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What’s Wrong with Sodium Lauryl & Sodium Laureth Sulfate?

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Shampoo or soapThis is Gimme the Good Stuff’s simple primer on sodium lauryl sulfate and its nefarious cousin, sodium laureth sulfate

Sodium lauryl sulfate, or SLS, is a surfactant (for simplicity’s sake, think of a surfactant as something that creates bubbles in dish soap, toothpaste, shampoo, shower gel, etc.). There is conflicting evidence, but my research has made me believe that SLS is not a carcinogen, but it is irritating to some people’s skin. SLS sometimes appears on labels as “coconut-derived surfactant.”

Sodium laureth sulfate, or SLES, is another widely-used surfactant (also coconut-based), and is probably carcinogenic, as it is usually contaminated with 1,4-dioxane (this happens during its production).

A 2008 study by the Organic Consumers Association showed that many eco-friendly dish soaps contained 1,4-dioxane, which is a byproduct of the production of SLES. Most of these companies no longer use SLES, but Ecover is a notable exception.  Some products containing SLS are manufactured on equipment used to produce SLES, resulting in 1,4-dioxane cross-contamination if the equipment is not cleaned properly. Seventh Generation claims that their dish soap no longer contains detectable levels of 1,4-dioxane, despite their use of SLS and initial cross-contamination problems.

Bottom line: I’m never okay with using products that contain SLES, but I’m basically cool with SLS if I can’t find an alternative product without it.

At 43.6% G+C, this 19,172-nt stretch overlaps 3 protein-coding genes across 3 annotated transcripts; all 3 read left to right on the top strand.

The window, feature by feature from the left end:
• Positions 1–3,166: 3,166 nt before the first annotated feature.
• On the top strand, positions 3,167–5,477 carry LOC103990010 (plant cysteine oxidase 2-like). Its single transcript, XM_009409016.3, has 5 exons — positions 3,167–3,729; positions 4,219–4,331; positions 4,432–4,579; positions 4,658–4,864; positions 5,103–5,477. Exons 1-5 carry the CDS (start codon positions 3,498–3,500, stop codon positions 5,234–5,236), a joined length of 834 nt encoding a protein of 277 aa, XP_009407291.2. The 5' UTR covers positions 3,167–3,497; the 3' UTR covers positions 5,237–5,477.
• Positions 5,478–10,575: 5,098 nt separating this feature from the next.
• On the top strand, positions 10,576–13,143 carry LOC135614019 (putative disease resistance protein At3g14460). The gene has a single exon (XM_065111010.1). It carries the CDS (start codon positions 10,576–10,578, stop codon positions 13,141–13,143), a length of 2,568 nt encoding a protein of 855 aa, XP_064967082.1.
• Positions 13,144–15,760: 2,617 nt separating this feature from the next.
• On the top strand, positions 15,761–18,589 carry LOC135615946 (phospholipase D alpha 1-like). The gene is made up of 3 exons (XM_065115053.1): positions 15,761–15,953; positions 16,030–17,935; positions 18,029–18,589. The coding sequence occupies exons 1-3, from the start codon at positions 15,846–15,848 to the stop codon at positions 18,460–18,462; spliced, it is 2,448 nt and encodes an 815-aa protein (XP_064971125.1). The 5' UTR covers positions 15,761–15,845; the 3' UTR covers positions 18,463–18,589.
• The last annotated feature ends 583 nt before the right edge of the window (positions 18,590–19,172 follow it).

Of course, none of the products in our online store contain SLES. I use products with SLS in my home, and recommend them as well. I do NOT recommend skin care products with SLS because of its potential as an irritant, but it is safe in things like laundry or dish soap. (If you hand wash a lot of dishes and find that your hands are irritated, this might be something to consider.)

Stay sane,

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8 responses to “What’s Wrong with Sodium Lauryl & Sodium Laureth Sulfate?”

  1. Sorry but SLS despite not being a proven carcinogen has been studied to cause several health issues so I don’t understand how you can advocate its use in dish soap and laundry detergent but not in skin care products?

    Its okay on your dishes and in your clothes? P.S. Being derived from coconut makes no difference, in terms of chemistry the end product has the same chemical composition.

  2. How do u feel about the product Shea moisture baby head to toe? It clams to be organic but saw a specious ingredient sodium lauroyl lactylate (coconut oil)

  3. could you please email me back and let me know what you believe to be true about an air freshener called citrus magic if it is non toxic and ok to use thank you

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